Stalin and Dzerzhinsky watch over the prisoners from the right; it's really sinister. I'm always glad to see bird poop on these two statues (there was some that day).


Natalia wanted to know what these statues were about and I tried to explain to her in simple terms. She grew very, very quiet and sad and asked if she could just there for a while and think about the people who had been hurt. I reassured her that the "bad people" who had done this had been gone for a long time, that we're all safe and that these statues were here to help us remember times when we didn't have the freedoms we do now.


Here's a gallery of Karl Marx, a USSR sign, Lenin and Brezhnev:



After the drama of the memorial to all those who died in the Siberian gulag, we were quite happy to move along to another section of the park that features Russians who made great contributions to the arts. Katya ran to hug Alexander Pushkin; isn't it cool that my seven-year-old has a favorite poet?!


A little more Soviet propaganda...


And then some whimsical modern art. This violin was a big hit. Katya wants her Grandma in Colorado (a professional violinist) to see it and asked me to take these pictures.


About the modern art... The violin sculpture was well-received, but this collection of torsos was NOT. To quote both girls, "BUTTS? You've got to be kidding. GROSS. EE-UUWW."


This sculpture of the old man usually has him holding a fresh flower, examining it closely, once the garden is in bloom. What a neat idea!


There is another playground area in the back of the park. The girls had fun playing on the bridges/wooden paths. By now they will have filled the little moats with water and this area will be much more fun! I like the Pinocchio, too...

We highly recommend this park! A great day trip would be to combine a visit to the New Tretyakov Gallery and this park behind it, finishing off the outing by walking across the street and taking in Gorky Park. You can easily get here from the Oktyabrskaya and Park Kulturi metro stations, or by taking the "Б" trolleybus that follows the Garden Ring road.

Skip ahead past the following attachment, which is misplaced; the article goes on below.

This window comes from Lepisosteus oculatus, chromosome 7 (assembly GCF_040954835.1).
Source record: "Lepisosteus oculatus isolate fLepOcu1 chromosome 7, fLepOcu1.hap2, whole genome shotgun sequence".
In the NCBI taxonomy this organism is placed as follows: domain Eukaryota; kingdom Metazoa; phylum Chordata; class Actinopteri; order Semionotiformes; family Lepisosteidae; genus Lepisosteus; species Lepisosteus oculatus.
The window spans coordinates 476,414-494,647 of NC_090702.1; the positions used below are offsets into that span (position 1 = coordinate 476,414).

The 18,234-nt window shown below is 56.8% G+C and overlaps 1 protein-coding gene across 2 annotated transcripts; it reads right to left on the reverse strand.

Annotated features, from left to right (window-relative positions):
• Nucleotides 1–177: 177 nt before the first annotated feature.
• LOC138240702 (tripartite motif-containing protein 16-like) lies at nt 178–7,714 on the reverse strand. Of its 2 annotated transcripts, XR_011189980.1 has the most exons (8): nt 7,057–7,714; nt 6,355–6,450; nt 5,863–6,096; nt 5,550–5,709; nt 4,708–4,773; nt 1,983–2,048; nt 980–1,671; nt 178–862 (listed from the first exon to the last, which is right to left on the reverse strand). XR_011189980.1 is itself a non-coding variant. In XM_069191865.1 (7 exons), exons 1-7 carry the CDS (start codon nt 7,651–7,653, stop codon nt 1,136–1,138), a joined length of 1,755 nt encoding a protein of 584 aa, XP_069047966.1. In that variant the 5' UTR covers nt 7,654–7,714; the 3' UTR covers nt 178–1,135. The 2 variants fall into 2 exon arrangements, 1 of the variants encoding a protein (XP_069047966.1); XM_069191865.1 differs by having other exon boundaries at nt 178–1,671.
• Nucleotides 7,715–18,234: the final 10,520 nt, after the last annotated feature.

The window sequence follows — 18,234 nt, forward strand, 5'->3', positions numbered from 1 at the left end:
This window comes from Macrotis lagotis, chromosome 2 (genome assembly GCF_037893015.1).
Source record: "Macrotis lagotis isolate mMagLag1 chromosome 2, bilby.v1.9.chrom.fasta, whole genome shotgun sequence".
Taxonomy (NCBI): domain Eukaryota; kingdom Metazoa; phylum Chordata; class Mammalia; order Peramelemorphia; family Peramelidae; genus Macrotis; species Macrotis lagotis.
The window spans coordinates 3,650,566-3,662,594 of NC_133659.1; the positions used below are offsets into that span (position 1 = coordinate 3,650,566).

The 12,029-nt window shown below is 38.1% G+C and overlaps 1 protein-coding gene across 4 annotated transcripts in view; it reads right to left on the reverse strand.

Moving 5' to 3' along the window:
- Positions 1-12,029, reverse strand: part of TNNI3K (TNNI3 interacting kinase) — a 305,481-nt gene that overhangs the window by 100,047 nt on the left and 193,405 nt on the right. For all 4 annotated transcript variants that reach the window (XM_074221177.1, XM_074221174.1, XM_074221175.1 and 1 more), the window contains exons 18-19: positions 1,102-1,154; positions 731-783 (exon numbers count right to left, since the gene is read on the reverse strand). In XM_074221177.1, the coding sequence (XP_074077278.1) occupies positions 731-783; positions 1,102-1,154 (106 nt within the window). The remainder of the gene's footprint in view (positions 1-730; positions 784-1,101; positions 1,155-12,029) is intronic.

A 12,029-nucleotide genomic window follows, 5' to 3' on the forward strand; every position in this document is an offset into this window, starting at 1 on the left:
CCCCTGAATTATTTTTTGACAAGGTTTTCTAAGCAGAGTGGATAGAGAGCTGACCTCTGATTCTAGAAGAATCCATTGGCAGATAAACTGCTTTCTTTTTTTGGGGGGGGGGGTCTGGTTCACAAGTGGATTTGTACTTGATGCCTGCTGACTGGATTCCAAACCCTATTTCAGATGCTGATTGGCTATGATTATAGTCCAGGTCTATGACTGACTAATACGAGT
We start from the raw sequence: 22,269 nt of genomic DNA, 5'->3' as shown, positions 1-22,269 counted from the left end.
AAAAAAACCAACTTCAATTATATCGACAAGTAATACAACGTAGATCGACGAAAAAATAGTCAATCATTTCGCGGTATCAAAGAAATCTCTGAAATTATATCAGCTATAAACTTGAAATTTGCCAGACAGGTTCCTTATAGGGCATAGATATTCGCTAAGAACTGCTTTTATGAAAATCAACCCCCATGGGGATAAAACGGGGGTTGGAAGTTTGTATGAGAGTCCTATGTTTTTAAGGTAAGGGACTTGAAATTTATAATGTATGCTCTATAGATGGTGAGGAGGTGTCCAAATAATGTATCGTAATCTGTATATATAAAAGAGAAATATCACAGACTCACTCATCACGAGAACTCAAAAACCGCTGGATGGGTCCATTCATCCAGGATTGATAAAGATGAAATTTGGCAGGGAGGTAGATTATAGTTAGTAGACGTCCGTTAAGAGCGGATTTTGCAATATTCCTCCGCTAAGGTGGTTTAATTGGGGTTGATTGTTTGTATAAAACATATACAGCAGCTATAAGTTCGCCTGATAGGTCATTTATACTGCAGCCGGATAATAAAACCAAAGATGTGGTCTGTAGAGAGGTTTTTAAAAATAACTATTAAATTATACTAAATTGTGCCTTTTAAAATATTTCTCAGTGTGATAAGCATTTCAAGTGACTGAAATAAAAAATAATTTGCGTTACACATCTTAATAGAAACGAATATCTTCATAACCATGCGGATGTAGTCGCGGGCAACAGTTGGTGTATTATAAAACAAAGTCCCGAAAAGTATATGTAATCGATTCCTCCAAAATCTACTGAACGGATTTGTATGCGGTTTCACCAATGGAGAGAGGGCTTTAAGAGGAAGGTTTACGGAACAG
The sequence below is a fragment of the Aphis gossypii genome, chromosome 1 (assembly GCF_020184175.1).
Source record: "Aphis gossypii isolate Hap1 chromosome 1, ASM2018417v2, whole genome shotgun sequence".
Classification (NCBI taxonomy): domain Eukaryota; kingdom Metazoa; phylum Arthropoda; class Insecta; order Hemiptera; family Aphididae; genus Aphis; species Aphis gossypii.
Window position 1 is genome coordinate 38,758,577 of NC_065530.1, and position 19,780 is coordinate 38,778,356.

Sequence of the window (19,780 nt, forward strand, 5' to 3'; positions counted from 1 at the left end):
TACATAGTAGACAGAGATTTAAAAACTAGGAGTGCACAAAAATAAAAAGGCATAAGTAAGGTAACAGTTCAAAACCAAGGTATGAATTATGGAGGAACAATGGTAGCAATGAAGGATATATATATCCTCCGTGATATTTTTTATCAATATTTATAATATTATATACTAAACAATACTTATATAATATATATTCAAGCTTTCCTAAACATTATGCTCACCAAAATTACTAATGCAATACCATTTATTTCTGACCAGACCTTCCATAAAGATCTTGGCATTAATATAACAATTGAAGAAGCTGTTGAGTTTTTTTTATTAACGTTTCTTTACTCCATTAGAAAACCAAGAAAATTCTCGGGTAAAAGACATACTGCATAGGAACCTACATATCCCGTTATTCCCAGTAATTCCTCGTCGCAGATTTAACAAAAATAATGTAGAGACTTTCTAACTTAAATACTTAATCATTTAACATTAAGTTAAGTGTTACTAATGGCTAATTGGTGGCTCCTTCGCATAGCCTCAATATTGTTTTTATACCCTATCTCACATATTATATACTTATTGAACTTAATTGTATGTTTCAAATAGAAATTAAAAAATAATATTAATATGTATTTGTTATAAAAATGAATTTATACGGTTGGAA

9 comments:

Tina in CT said...

Thanks for the "walking" tour of the park for those of us that won't get to it! You always find the neatest things to do with the girls on the weekends.

Rachael said...

Yes, a great little walking tour. The picture of all the stone heads is very interesting and kind of creepy. I still can't get over how many parks there are in Moscow. You should write a guide on Moscow parks, children's spots, etc. Our Moscow guidebooks had about 1 page dedicated to that.

Tami said...

I LOVE these little tours you're giving us. It's so nice to get to 'see' parts of the city we will never visit! :) Thanks!

Annie said...

There's that headband, again! (But, I like it that way!)

This is SUCH an amazing spot! How I'd love to spend some time there! I love statuary, and I must say Lansing is lean on it. (Ha!)

One thing I notice is that "living simple" in Moscow, you do have the opportunity to do all these wonderful, enriching things! What do we spend our weekends doing? Cleaning house, the garage, the yard, the car, etc. Of course I have a job that requires weekends, too (this week, just about every waking moment), but I am envious of your freedom - AND so many wonderful things to do with it!

kate said...

What a fantastic park! Interesting that the chipped off faces were saved. I'd always imagined the chipping continued until they were destroyed.

You can imagine how many statues of Lenin we have here...

Nataliya said...

Wow, it's unbelievable! Thank you for the great tour!

pearly1979 said...

Wow what an amazing place. Thank you so much for sharing this!!

The Expatresse said...

I'm impressed you know about the Good Vibes logo . . . I thought that statue looked like something I had seen, but was unable to put my finger on it, so to speak. ;-)

Anonymous said...

You're blog is dripping with venomous propaganda, to try and claim that the goal of socialist realist architecture and sculpture was to intimidate could only have been written by an ignorant and propaganda swallowing American. I am no Stalinist but you're Weltanschauung is so far removed from the truth, I feel sad that you have the responsibility of educating those children. America and the west in general created the monsters of isolated socialism through first of all isolating, then waging economic and information wars that made it inevitable for authoritarian elements to seize power to themselves. Leaving aside the millions that America killed, sponsored to be killed, Korea, Vietnam, Chile, Afghanistan, Iraq, Iran.. the list goes on and on, it is also the biggest underminer of democracy in the world having overturned more democratic regimes than anyone (the U.S.S.R) included in the history of nation states. Also having established or supported more dictatorships that routinely terrorised their inhabitants and indeed resorted to murder than any other country in the world. Get real!!!